The hum of electric cars

No drama, no fuss, just a swelling accumulation of speed, tyre noise and rapidly climbing numbers on the speedo… I’d just opened up the Tesla S in a straight line for the first time.

Tesla S rear

Recently I had the chance to drive not one  but two electric cars within short succession of each other.  My wife’s IT boss had just purchased a Nissan Leaf- probably the most accessible electric car out there in terms of numbers. He was generous enough to come show us and let me take the wheel. Foot on the brake, slide the toggle into drive and you slip away without your ears recognizing your moving in a car. Now I must admit from the outset I had preconceived opinions that I wouldn’t like them. For me, like many, the noise, smell and vibrations from a petrol engine are all part of the experience of driving. However for the purpose of a commute home driving the Leaf was an eye opening experience. The design from my eyes isn’t the prettiest- it’s not really my cup of tea for what a hatchback could look like but trundling along in bumper to bumper rush hour traffic the peace and quiet of no noise was refreshing and also quite a relaxing finish to the day. The brakes are firm and the benefit of no gears and electric motors is that the torque is there immediately and acceleration linear. It does drive like a grown up golf cart. There is a hum when you accelerate hard and as speeds increase the whine does sound like the Jetsons space ship. Funny to use the cliche but it does feel like you’re driving the future. The brakes are regenerative so as you’re coasting the batteries are charging and you can see the range adjusting real time depending on your driving style and the roads you’re on. Up the hills it pulls like a normal hatch back  and has the same practicalities as most. The nice thing with the battery packs being flat on the floor is that the rear seats have no transmission tunnel running between them so rear leg room is really good.  Once you’re home you can simply plug the car into the mains for a recharge over night- I’m told it only costs about $2.50 for a full charge. So I left the drive impressed with the concept but still not sold.

A happy Leaf owner- Sigurd

Fast forward two weeks and there’s a burgundy red with black roof Tesla S sitting outside the house. Take two with the same generous boss. It has massive 21 inch wheels with 295 section tyres and a presence about the car similar to a Porsche Panamera.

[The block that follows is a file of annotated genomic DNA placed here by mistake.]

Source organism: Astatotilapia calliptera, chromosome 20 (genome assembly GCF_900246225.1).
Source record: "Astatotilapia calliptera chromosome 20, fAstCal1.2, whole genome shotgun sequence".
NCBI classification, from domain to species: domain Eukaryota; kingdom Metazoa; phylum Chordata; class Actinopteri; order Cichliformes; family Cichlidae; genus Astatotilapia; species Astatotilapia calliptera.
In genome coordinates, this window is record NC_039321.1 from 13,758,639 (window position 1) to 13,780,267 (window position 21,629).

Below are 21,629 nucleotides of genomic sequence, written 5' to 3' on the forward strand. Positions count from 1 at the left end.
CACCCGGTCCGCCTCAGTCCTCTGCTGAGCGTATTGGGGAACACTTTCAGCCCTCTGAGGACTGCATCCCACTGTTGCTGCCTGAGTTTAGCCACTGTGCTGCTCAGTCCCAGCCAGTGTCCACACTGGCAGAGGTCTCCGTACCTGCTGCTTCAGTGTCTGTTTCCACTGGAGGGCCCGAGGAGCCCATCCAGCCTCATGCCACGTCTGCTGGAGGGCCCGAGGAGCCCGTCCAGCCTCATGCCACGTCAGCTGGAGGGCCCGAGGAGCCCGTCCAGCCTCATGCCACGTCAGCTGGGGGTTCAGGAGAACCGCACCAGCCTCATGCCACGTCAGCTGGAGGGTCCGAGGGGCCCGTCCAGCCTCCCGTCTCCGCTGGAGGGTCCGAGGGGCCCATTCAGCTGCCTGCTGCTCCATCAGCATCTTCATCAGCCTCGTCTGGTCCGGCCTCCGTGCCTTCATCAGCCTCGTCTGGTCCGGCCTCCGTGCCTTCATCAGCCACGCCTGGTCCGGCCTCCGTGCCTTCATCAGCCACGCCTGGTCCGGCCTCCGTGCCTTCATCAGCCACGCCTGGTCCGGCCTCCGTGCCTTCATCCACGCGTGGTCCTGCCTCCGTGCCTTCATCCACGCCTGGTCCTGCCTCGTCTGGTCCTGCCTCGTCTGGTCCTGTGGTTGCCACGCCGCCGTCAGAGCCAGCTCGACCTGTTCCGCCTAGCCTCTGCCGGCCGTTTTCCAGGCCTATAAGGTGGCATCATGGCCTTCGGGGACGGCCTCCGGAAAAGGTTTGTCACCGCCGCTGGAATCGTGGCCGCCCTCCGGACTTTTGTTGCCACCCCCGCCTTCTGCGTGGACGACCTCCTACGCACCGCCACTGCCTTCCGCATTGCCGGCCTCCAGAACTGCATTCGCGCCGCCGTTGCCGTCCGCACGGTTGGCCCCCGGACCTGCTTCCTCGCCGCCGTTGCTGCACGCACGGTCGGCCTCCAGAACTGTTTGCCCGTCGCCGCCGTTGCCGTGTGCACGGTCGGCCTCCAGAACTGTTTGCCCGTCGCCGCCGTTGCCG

Tesla S profile

It’s a big car- with a wide front track and hips. The design does say it’s the future but doesn’t shout it over the top in a tacky way. First to jump out at me are the amazing door handles. They recess into the doors to help keep the drag down and also wind noise at speed (given there’s no engine noise to mute it). When you approach the car with the car shaped silhouette key fob and double press the roof they extend out. Double press the front and the front boot opens. It’s nice an deep like a Ferrari 458 style front boot. The rear is where it really gets clever. With no exhaust manifold to worry about you get a huge boot which is the depth of the rear bumper, it also has two rear facing seats for the kids which can fold flat for extra storage if not in use.

Tesla S boot

Jump into the drivers seat the first thing that dominates your attention is the 17 inch iPad style centre screen. It  displays real time the energy levels left, consumption you’re using and tracks regeneration when you get off the pedals and then shows the spikes in power when you stick our foot down. Being a screen you can also browse online on YouTube, pull up the navigation, entertainment plus you can watch a rear facing camera to see what you’re leaving in your wake.

Tesla S dash Tesla S interior

Driving it is bizarre. There is no key to turn, no button to push. Keep the proximity key in your pocket and the seat will sense your butt on the seat- it knows that you’re ready to go. Foot on the brake, push the stalk into ‘D’ then press the accelerator and away you go.  On the road it feels big but nimble. The steering is nicely weighted and the pick up of instant torque is infectious- like a light switch the power is there when you want it. Throughout the USA they are rolling out superchargers to recharge the battery in an hour. NZ is rolling out chargers with the owner of this car a big innovator in the space- you can read about them here. The big thing I never really thought of with an electric car, but now is obvious, there’s no need to speed time on smelly petrol station forecourts but it’s also a great time saver. Plugging your car in at home takes but a few seconds compared to standing lending against the car waiting for it to fuel up.

The question then is- if I had the budget would you I one?  Well, yes and no. Really it’d depend on what you had in your garage. I can totally see that if you had a family and only had the one car it’d be an absolutely brilliant all rounder. Would I have it over an Audi RS6? Hmm hard to say point blank but the Tesla is a unique proposition. No noise, huge pace, technology to boot and also, well, two boots for your luggage.  I’d think at the moment that the early adopters will be buying them and finding all the kinks in the system. I’m not sure what happens when the charge starts to run low on the batteries. The numbers I’ve seen say that it should be around $10,000 for new batteries in around 7 years but you’ll save plenty on the difference on gas over the years. No doubt by that stage battery technology will be far superior given the exponential improvements at the moment. If you want to see just how serious Tesla is to renewable energy then look at the new factory they are building here. Personally I waited until the iPhone 3 before taking the plunge. It’d tend to think I’d be same for an electric car- and it’d only be the Tesla S.


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